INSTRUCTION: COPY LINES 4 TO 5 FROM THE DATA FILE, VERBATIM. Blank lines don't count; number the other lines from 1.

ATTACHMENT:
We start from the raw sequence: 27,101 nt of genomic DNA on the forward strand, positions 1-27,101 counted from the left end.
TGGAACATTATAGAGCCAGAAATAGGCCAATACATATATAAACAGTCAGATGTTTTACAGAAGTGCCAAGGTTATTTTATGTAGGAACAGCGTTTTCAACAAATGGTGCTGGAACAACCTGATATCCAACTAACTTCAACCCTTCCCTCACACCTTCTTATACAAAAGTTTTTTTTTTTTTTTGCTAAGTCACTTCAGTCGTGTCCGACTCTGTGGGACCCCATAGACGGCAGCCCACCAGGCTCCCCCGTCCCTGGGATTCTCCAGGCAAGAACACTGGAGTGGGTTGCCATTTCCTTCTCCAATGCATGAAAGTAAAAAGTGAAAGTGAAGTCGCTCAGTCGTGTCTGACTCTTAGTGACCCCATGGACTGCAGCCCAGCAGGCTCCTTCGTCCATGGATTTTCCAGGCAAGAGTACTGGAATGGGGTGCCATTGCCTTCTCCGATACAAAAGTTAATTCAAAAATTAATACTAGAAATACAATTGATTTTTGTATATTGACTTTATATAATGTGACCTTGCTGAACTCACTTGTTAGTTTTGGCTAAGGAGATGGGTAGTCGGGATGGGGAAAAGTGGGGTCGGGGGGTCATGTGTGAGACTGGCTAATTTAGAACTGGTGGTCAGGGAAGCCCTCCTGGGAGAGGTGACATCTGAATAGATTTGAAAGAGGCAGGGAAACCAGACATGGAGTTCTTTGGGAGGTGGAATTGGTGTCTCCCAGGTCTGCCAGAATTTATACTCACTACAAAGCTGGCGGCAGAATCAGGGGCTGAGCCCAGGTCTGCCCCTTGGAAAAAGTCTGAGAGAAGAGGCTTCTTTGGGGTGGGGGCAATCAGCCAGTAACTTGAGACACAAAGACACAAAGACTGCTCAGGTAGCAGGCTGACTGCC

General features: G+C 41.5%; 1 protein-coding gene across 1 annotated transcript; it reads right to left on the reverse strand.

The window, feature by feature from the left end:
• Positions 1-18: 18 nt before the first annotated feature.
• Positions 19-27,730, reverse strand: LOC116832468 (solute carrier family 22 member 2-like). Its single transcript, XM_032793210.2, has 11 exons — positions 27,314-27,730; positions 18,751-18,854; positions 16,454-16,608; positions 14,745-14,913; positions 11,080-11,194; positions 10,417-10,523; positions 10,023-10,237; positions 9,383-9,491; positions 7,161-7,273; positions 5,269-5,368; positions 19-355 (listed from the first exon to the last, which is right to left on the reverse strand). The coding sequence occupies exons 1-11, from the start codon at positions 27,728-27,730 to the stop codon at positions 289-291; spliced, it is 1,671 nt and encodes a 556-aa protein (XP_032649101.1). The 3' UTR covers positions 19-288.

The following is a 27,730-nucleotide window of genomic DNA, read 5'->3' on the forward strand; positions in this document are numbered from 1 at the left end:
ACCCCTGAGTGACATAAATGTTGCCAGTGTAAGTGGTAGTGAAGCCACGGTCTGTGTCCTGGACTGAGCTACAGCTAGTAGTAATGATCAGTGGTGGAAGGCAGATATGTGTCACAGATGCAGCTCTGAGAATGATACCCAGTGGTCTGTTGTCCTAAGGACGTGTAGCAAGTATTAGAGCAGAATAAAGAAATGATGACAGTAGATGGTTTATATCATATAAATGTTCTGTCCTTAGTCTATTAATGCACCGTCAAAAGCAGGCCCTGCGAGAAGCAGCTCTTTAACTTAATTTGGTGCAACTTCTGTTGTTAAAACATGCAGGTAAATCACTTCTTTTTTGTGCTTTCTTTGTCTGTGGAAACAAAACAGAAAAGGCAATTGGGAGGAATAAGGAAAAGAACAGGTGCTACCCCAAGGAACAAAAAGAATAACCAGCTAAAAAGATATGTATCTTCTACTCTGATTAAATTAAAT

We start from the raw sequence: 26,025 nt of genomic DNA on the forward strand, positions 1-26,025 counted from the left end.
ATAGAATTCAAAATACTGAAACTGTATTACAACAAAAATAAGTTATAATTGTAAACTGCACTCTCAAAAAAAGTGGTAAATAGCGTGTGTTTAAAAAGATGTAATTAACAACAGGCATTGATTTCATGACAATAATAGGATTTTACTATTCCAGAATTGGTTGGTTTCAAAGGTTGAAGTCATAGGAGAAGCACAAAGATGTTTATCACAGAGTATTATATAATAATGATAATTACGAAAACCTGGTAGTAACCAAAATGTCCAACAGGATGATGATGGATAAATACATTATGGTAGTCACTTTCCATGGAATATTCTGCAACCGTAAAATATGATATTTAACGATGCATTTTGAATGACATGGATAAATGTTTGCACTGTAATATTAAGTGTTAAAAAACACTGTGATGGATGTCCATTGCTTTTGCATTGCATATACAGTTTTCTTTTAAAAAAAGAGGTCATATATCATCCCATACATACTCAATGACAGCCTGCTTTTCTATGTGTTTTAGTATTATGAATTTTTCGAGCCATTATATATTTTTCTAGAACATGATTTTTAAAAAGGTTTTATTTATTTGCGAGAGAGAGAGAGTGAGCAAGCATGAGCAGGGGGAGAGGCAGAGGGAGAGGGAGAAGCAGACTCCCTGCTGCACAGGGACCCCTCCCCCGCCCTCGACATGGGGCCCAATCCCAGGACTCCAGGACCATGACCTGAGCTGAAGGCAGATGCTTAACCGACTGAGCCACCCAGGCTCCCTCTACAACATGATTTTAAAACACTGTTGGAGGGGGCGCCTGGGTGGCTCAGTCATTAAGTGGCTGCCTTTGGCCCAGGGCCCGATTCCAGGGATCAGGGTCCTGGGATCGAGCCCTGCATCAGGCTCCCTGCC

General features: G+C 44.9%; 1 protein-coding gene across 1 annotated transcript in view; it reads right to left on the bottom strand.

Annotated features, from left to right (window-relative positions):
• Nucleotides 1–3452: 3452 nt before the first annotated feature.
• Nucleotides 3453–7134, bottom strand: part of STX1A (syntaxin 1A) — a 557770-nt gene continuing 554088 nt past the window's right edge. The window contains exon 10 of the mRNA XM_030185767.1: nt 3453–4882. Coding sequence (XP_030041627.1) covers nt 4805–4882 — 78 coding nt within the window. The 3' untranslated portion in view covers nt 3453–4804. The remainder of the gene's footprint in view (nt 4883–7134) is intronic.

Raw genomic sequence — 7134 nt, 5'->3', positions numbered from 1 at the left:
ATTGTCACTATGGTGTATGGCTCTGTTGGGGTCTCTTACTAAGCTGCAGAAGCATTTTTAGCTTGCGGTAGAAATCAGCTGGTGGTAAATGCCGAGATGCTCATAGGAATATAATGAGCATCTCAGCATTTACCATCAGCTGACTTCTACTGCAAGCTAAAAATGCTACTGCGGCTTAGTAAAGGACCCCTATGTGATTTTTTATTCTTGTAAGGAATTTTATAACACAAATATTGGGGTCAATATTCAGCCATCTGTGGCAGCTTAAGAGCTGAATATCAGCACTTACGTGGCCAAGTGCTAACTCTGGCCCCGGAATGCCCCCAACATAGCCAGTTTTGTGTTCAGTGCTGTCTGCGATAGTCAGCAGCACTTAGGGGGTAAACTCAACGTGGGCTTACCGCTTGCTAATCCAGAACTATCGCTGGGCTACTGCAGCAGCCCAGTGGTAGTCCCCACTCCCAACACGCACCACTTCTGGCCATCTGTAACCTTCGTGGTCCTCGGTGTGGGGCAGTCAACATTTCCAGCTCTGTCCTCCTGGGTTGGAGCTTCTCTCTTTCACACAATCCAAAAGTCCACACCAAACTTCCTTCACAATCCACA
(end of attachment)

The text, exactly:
The window, feature by feature from the left end:
• Positions 1-18: 18 nt before the first annotated feature.